Low-Cost, Ultrahigh Temperature Zero-Erosion Ceramic Matrix Composite for SM-3 TDACS Divert Valve Pintles, Phase II

Award Information
Agency: Department of Defense
Branch: N/A
Contract: HQ0147-12-C-7009
Agency Tracking Number: B2-1750a
Amount: $74,991.00
Phase: Phase II
Program: SBIR
Awards Year: 2012
Solicitation Year: 2008
Solicitation Topic Code: MDA08-007
Solicitation Number: 2008.3
Small Business Information
12173 Montague Street, Pacoima, CA, -
DUNS: 052405867
HUBZone Owned: N
Woman Owned: N
Socially and Economically Disadvantaged: N
Principal Investigator
 Timothy Stewart
 Research Engineer
 (818) 899-0236
Business Contact
 Craig Ward
Title: Engineering Administrativ
Phone: (818) 899-0236
Email: craig.ward@ultramet.com
Research Institution
Future performance goals for ballistic missile defense systems necessitate the development of zero-erosion throat materials for boost and tactical solid rocket motors. Increasing demands imposed by advanced solid propellants used in systems such as throttling divert and attitude control systems (TDACS) require zero-erosion materials for pintles and throats capable of surviving ultrahigh temperature thermal, chemical, and mechanical environments. The use of robust materials with broad operational capability leads to simpler and lower cost designs. Current Aerojet TDACS divert valve pintle designs employ a Novoltex silicon carbide (SiC) composite. As the system is upgraded and higher temperatures, pressures, and burn times are required, a refractory ceramic matrix composite (CMC) with a use temperature well beyond that of SiC will be needed. In previous work for DoD and NASA, Ultramet has fabricated a variety of carbon fiber-reinforced refractory CMC engine and airframe components using a rapid and low-cost melt infiltration process. CMCs based on various combinations of SiC, zirconium carbide, and hafnium carbide have been subjected to ultrahigh temperature testing in liquid and solid propellant combustion environments at NASA Glenn Research Center, the Air Force LHMEL facility, and ATK-GASL with surface temperatures as high as 5200 degrees F. In each case, the material exhibited high structural integrity and virtually no erosion while at a substantially lower density than refractory metals such as tungsten and rhenium. The potential exists to adapt and optimize this technology for fabrication of components used in advanced TDACS under development by Aerojet. In Phase I, Ultramet established the initial feasibility of a melt infiltrated carbon fiber-reinforced zirconium-silicon carbide (Zr Si C) matrix composite for use as a TDACS divert valve pintle that offers substantial use temperature, manufacturing, and cost advantages over conventionally fabricated composites based on SiC. The project combined detailed structural and thermal analysis of the pintle by Materials Research and Design (MR & D), design support and guidance from Aerojet, and advanced composite material development at Ultramet. In Phase II, pintle materials and processing optimization will be expanded, in conjunction with comprehensive thermostructural analysis at MR & D and Aerojet design requirements input. The ultimate Phase II objectives are to demonstrate cost-effective manufacturing of zero-erosion Cf/Zr-Si-C composite divert valve pintles and establish their performance through two stages of hot-fire testing at Aerojet in a 5-inch pressure-controlled end-burning test motor under anticipated SM-3 Block IB and/or Block IIA TDACS operating conditions. Following successful Phase II results, Aerojet intends to rapidly transition to Phase III testing of full-scale pintles under the Block IIA program, quickly bringing the technology to TRL 6.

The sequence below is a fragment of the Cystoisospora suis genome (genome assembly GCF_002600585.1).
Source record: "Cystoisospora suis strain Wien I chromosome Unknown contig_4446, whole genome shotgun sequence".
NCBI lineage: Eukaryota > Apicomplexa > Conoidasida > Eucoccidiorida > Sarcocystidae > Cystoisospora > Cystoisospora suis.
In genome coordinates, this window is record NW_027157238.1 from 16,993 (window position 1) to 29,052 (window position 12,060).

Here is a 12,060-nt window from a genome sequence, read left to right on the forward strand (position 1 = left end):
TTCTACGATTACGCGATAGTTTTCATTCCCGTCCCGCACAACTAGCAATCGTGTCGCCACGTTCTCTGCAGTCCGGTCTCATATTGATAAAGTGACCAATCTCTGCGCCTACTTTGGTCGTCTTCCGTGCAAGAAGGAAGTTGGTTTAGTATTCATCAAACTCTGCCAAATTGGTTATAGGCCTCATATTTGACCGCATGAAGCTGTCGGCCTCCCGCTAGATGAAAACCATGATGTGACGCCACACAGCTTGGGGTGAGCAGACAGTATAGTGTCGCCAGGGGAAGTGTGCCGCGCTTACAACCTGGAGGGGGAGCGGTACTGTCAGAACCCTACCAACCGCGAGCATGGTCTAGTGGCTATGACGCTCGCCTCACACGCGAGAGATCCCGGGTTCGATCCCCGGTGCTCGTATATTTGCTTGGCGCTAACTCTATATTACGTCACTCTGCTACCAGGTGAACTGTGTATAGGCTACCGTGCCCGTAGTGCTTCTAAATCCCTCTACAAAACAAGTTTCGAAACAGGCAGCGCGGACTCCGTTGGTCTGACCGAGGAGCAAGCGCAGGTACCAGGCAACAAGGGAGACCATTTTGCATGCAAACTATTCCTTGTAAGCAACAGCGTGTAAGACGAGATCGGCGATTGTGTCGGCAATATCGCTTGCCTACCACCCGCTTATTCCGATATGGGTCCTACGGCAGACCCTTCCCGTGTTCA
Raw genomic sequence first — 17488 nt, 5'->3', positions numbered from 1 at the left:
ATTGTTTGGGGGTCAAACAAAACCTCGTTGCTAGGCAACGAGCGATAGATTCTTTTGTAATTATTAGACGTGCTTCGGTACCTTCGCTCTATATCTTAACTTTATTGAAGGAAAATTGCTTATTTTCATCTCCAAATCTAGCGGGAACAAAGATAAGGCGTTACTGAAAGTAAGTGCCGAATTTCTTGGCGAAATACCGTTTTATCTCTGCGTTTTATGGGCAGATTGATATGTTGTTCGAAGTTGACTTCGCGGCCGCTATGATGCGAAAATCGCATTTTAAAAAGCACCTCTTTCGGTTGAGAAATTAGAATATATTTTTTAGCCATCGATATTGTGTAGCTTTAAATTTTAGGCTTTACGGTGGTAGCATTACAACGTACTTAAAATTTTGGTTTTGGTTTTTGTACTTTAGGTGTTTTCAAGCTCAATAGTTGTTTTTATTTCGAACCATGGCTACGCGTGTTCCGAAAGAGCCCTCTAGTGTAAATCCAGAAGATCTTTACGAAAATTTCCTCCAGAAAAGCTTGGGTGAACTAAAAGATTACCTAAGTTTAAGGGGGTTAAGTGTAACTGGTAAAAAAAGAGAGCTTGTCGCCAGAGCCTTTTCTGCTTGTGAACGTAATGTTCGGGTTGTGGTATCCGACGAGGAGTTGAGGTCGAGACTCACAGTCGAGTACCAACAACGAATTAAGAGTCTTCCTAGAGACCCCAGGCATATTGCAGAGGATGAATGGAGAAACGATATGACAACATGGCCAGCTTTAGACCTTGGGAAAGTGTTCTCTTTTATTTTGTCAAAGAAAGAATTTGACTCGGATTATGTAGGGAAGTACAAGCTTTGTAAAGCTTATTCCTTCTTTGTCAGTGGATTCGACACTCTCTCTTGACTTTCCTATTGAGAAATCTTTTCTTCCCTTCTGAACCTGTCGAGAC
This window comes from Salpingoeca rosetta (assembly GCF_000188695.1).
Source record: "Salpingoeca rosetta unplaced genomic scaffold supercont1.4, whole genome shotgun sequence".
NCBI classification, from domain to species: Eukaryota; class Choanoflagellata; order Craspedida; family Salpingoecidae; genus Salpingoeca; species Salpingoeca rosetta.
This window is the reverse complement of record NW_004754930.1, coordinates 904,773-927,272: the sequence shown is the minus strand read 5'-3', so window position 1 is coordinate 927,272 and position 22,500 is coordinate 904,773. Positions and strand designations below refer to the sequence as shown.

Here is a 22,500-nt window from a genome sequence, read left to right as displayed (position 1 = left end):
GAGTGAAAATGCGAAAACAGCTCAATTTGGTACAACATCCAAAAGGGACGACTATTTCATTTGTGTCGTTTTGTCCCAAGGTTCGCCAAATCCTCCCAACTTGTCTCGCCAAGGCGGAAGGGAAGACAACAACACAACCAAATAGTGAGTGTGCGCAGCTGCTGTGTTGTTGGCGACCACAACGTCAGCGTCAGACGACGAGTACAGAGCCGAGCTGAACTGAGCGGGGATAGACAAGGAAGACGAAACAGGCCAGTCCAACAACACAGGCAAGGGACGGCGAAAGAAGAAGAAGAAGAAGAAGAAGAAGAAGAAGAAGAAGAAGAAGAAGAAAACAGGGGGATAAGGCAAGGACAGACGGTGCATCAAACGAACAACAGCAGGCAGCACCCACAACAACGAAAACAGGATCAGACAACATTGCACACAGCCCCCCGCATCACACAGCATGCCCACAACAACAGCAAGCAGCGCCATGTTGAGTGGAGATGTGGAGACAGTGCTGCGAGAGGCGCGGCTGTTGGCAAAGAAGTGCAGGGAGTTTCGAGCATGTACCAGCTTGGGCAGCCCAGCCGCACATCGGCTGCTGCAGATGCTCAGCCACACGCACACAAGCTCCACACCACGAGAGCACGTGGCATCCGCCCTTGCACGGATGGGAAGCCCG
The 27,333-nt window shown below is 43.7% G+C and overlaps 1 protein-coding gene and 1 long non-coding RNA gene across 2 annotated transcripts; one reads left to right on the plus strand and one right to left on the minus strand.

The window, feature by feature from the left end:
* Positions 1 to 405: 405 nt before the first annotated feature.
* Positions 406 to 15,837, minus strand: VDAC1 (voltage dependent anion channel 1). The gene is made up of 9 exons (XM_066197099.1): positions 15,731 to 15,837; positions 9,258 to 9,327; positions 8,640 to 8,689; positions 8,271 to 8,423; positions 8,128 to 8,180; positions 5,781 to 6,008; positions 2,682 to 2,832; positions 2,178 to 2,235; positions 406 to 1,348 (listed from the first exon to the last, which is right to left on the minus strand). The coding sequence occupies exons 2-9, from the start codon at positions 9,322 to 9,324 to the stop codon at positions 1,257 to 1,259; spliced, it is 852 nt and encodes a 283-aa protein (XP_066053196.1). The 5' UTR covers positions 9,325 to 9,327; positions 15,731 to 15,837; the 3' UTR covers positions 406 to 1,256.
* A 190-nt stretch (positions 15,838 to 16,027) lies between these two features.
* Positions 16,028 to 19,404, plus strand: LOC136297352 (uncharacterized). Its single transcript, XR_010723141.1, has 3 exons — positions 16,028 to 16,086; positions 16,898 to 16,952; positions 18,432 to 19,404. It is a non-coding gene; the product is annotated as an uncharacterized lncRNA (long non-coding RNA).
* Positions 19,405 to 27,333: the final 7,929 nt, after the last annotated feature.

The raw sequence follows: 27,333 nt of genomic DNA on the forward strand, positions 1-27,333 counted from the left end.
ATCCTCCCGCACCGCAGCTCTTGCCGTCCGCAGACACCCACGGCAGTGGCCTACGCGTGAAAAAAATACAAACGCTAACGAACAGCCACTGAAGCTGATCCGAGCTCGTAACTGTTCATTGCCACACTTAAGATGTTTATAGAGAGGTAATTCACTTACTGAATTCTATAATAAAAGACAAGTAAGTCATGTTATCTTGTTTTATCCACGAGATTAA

* Information listed above is at the time of submission. *

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